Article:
Moaning Lisa’s Ellen Chan: “In a band, you’re always working towards the same goal, and you’re all trying to service the song”

Moaning Lisa
(Image credit: Press/Supplied)

Grunge is back, baby! And while it may be the gloomy, suburban streets of Seattle that it first took off, there’s a decent argument to be made for Canberra as the genre’s new hotspot. Case in point: Moaning Lisa. It was 2016 when the quartet first burst onto the scene, and over the past five years, they’ve cultivated an ironclad identity of unremitting fierceness, rough and rugged in sound with all the emotional intensity to match. 

According to frontwoman Charlie Versegi, the band’s debut album, Something Like This But Not This, is “a very no-bullshit, cutthroat record” – one that is “defiantly rooted in reality” wherein every track cuts “straight to the point, no f***ing around”. These kinds of quotes usually reek of PR fodder (this one does indeed come from the album’s press release), but Versegi couldn’t be more truthful here: from the first soaring riffs of ‘Cold Water’ to the waiting distortion that tails ‘Wild Days’, Moaning Lisa’s debut album is a vicious and visceral assault on the senses, in all the most beautiful ways.

At the core of the album – and the band itself – lies a soul-ravaging two-axe attack that makes each track immediately stand out, Versegi’s own gravelly fretwork butting heads with that of the inimitable Ellen Chan. We caught up with Chan to chat about how the pair developed their one-of-a-kind chemistry, how her epochal Fender Stratocaster makes that chemistry shine, and what the band (nowadays based in Naarm) have in common with the Pixies, the blues and ‘80s glam-rock.

As your debut, how did you want this record to serve as an introduction to what Moaning Lisa is, and means, and stands for in its current form?
Most of the lyrics and music are written by Charlie, and I think it’s just about being honest. No-filter honesty. I really admire Charlie’s lyrics – she’s a really good storyteller, and it’s very evocative. There’s so much emotional depth in it, too. But yeah, I think it’s just about being honest with ourselves, channeling into it all of our musical influences and what we take advertently and inadvertently from artists that we’ve been listening to. We all have very different musical influences and tastes. 

I guess with my guitar playing, I just wanted to complement what was already structurally there – the lyrics that Charlie had written, or a melody that Hayley and Hayden had written together – and the various ways that we write music.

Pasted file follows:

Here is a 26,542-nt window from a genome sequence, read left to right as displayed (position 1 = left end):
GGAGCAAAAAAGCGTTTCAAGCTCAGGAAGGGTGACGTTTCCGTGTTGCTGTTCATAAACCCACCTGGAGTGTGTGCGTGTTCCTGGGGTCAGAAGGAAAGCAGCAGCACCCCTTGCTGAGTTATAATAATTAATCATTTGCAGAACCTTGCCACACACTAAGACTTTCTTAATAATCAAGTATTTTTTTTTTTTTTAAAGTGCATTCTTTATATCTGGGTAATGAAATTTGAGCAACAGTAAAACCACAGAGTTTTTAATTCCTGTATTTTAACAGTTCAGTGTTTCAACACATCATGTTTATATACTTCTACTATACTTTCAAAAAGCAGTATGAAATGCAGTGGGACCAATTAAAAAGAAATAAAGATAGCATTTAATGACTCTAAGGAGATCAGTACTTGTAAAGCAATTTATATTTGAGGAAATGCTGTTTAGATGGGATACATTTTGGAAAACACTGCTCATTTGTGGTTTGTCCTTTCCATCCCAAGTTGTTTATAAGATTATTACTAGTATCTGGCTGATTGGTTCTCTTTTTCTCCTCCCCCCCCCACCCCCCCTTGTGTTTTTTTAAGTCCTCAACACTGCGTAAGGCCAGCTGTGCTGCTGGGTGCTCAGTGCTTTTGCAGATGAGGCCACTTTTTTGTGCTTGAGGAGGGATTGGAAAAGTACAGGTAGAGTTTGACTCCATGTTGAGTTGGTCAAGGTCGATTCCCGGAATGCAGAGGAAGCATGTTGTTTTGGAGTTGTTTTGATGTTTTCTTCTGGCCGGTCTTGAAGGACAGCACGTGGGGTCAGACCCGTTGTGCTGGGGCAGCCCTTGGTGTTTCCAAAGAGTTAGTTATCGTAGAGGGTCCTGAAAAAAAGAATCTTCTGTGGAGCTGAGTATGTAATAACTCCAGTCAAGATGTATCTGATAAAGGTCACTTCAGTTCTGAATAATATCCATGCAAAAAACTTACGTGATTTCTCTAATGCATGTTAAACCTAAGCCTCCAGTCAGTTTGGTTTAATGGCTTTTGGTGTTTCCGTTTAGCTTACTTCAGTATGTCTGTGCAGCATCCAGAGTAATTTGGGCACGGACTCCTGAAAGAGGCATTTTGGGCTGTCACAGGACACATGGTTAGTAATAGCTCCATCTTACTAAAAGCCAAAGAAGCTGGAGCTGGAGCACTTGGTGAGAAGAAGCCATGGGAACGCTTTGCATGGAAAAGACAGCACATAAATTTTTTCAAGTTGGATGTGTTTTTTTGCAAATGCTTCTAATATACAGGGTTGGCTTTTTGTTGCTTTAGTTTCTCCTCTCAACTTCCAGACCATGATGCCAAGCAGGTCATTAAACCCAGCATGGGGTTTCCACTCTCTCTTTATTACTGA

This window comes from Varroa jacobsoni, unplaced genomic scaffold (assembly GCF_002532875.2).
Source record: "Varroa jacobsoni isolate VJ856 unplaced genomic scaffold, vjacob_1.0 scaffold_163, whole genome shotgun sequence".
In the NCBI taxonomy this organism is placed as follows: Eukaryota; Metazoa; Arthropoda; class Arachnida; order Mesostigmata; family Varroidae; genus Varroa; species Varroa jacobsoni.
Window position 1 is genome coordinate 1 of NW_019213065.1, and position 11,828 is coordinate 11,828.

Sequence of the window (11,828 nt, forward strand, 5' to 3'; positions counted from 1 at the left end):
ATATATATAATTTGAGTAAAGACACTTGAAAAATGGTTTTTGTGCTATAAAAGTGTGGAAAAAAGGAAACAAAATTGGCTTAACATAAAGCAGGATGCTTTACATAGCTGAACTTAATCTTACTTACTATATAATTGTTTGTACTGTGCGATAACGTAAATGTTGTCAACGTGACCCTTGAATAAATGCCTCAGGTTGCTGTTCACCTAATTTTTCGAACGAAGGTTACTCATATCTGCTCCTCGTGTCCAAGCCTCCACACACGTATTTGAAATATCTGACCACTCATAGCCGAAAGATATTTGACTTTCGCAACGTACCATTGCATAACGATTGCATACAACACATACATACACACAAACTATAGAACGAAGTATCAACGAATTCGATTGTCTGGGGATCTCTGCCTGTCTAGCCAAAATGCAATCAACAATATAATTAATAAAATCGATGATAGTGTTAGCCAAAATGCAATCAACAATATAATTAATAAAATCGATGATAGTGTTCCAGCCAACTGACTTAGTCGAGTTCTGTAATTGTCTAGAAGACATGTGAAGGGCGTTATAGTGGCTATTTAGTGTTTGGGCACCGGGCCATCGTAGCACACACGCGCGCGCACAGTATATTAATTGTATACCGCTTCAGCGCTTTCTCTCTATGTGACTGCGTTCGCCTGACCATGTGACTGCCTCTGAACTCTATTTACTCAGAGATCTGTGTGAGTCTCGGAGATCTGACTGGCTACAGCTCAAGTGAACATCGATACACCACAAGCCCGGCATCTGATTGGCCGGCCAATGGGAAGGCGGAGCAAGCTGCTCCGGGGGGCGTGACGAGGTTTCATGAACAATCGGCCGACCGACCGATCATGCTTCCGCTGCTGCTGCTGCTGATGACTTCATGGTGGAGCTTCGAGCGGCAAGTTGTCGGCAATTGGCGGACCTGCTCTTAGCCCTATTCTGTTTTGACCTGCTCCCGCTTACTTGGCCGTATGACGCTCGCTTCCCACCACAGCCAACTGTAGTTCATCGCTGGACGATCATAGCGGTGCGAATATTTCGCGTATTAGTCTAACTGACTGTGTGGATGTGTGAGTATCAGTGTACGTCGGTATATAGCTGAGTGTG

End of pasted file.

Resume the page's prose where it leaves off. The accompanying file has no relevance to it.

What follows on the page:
What were some of those influences?
Before I came into Moaning Lisa, I was very heavily influenced by my guitar teacher, who taught me how to play blues guitar and a lot of ‘80s glam-rock. That’s was playing when I was a teenager in my bedroom, when I had nobody else to play with, so I think I would have inadvertently picked up some of those stylistic techniques. It wasn’t until I joined Moaning Lisa, when Hayley and Charlie and Hayden introduced me to music like the Pixies, Adalita and Mitski, that I really started to branch out into those styles. So I’d say those artists are definitely some that we really admire.

One thing I’ve definitely picked up from the Pixies as well, in terms of guitar playing, is in this one song, “Where Is My Mind?”, there’s this semi-tonal thing that goes on, and I use a lot of that kind of interval in my guitar playing. It’s very grunge and punk, and that’s kind of worked its way into the music.

What’s the creative dynamic like between yourself and Charlie as guitarists?
When she writes a song, generally she’d have some chords, and then she’d put some lyrics behind it, and those are the bare bones that we start building from. So then we all come together as a band to microscopically focus on certain sections and pick it all a part. Sometimes she would have a really strong idea for a guitar line or something like that, so I’d play that, and then we’d kind of just workshop around that.